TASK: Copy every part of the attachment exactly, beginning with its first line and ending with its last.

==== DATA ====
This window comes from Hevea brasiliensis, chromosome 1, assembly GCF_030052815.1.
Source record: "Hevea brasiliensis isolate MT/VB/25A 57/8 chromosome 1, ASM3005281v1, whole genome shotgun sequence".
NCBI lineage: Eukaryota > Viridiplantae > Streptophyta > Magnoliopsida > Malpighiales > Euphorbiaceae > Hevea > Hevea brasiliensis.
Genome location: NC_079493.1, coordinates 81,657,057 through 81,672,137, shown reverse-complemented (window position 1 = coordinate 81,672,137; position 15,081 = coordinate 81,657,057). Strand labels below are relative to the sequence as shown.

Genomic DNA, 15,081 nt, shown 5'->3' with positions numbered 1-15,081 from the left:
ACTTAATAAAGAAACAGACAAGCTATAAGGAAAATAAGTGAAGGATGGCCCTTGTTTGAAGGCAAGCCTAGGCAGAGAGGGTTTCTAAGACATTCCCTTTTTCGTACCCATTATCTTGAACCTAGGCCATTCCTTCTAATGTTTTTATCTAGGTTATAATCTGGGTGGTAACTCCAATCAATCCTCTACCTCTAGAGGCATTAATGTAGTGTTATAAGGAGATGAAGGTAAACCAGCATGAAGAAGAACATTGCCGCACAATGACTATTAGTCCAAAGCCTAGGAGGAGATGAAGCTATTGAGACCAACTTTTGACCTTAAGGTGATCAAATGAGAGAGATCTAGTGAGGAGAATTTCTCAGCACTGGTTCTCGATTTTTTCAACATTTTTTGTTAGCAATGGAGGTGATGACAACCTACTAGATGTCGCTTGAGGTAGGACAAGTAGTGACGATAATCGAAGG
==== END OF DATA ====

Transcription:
This window comes from Hevea brasiliensis, chromosome 1, assembly GCF_030052815.1.
Source record: "Hevea brasiliensis isolate MT/VB/25A 57/8 chromosome 1, ASM3005281v1, whole genome shotgun sequence".
NCBI lineage: Eukaryota > Viridiplantae > Streptophyta > Magnoliopsida > Malpighiales > Euphorbiaceae > Hevea > Hevea brasiliensis.
Genome location: NC_079493.1, coordinates 81,657,057 through 81,672,137, shown reverse-complemented (window position 1 = coordinate 81,672,137; position 15,081 = coordinate 81,657,057). Strand labels below are relative to the sequence as shown.

Genomic DNA, 15,081 nt, shown 5'->3' with positions numbered 1-15,081 from the left:
ACTTAATAAAGAAACAGACAAGCTATAAGGAAAATAAGTGAAGGATGGCCCTTGTTTGAAGGCAAGCCTAGGCAGAGAGGGTTTCTAAGACATTCCCTTTTTCGTACCCATTATCTTGAACCTAGGCCATTCCTTCTAATGTTTTTATCTAGGTTATAATCTGGGTGGTAACTCCAATCAATCCTCTACCTCTAGAGGCATTAATGTAGTGTTATAAGGAGATGAAGGTAAACCAGCATGAAGAAGAACATTGCCGCACAATGACTATTAGTCCAAAGCCTAGGAGGAGATGAAGCTATTGAGACCAACTTTTGACCTTAAGGTGATCAAATGAGAGAGATCTAGTGAGGAGAATTTCTCAGCACTGGTTCTCGATTTTTTCAACATTTTTTGTTAGCAATGGAGGTGATGACAACCTACTAGATGTCGCTTGAGGTAGGACAAGTAGTGACGATAATCGAAGG